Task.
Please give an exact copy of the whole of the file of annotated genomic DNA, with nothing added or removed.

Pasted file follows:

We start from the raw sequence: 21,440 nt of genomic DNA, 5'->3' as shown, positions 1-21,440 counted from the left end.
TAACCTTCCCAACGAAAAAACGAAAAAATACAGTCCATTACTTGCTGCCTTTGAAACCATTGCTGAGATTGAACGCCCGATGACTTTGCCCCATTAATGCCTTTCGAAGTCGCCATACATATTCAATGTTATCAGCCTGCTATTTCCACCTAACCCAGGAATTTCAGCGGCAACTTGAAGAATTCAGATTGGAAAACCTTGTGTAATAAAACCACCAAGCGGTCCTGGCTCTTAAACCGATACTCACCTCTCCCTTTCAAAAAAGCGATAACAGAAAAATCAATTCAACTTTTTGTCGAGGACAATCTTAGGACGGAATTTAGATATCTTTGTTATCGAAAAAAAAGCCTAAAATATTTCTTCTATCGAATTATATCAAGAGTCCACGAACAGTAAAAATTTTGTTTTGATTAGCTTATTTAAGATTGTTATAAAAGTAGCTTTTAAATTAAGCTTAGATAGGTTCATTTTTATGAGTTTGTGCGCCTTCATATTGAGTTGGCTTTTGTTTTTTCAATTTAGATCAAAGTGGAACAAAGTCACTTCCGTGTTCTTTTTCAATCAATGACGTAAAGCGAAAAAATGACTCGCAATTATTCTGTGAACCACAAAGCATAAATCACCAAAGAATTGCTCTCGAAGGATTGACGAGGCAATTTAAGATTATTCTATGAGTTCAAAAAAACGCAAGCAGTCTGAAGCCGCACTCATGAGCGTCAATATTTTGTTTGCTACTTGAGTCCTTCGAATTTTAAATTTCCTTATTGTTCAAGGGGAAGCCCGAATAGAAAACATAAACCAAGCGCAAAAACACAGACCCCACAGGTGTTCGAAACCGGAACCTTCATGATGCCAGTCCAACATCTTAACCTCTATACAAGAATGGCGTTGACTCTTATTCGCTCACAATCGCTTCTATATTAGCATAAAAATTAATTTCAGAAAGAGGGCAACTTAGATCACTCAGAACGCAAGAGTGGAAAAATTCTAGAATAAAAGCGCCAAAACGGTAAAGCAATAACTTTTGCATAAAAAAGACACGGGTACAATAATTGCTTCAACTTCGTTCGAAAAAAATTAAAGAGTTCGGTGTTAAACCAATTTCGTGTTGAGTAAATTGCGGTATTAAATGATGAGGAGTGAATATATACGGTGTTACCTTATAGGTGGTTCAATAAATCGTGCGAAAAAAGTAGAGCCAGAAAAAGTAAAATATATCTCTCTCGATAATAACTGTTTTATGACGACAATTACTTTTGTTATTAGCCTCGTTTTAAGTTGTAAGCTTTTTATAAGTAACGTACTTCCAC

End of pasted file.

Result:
We start from the raw sequence: 21,440 nt of genomic DNA, 5'->3' as shown, positions 1-21,440 counted from the left end.
TAACCTTCCCAACGAAAAAACGAAAAAATACAGTCCATTACTTGCTGCCTTTGAAACCATTGCTGAGATTGAACGCCCGATGACTTTGCCCCATTAATGCCTTTCGAAGTCGCCATACATATTCAATGTTATCAGCCTGCTATTTCCACCTAACCCAGGAATTTCAGCGGCAACTTGAAGAATTCAGATTGGAAAACCTTGTGTAATAAAACCACCAAGCGGTCCTGGCTCTTAAACCGATACTCACCTCTCCCTTTCAAAAAAGCGATAACAGAAAAATCAATTCAACTTTTTGTCGAGGACAATCTTAGGACGGAATTTAGATATCTTTGTTATCGAAAAAAAAGCCTAAAATATTTCTTCTATCGAATTATATCAAGAGTCCACGAACAGTAAAAATTTTGTTTTGATTAGCTTATTTAAGATTGTTATAAAAGTAGCTTTTAAATTAAGCTTAGATAGGTTCATTTTTATGAGTTTGTGCGCCTTCATATTGAGTTGGCTTTTGTTTTTTCAATTTAGATCAAAGTGGAACAAAGTCACTTCCGTGTTCTTTTTCAATCAATGACGTAAAGCGAAAAAATGACTCGCAATTATTCTGTGAACCACAAAGCATAAATCACCAAAGAATTGCTCTCGAAGGATTGACGAGGCAATTTAAGATTATTCTATGAGTTCAAAAAAACGCAAGCAGTCTGAAGCCGCACTCATGAGCGTCAATATTTTGTTTGCTACTTGAGTCCTTCGAATTTTAAATTTCCTTATTGTTCAAGGGGAAGCCCGAATAGAAAACATAAACCAAGCGCAAAAACACAGACCCCACAGGTGTTCGAAACCGGAACCTTCATGATGCCAGTCCAACATCTTAACCTCTATACAAGAATGGCGTTGACTCTTATTCGCTCACAATCGCTTCTATATTAGCATAAAAATTAATTTCAGAAAGAGGGCAACTTAGATCACTCAGAACGCAAGAGTGGAAAAATTCTAGAATAAAAGCGCCAAAACGGTAAAGCAATAACTTTTGCATAAAAAAGACACGGGTACAATAATTGCTTCAACTTCGTTCGAAAAAAATTAAAGAGTTCGGTGTTAAACCAATTTCGTGTTGAGTAAATTGCGGTATTAAATGATGAGGAGTGAATATATACGGTGTTACCTTATAGGTGGTTCAATAAATCGTGCGAAAAAAGTAGAGCCAGAAAAAGTAAAATATATCTCTCTCGATAATAACTGTTTTATGACGACAATTACTTTTGTTATTAGCCTCGTTTTAAGTTGTAAGCTTTTTATAAGTAACGTACTTCCAC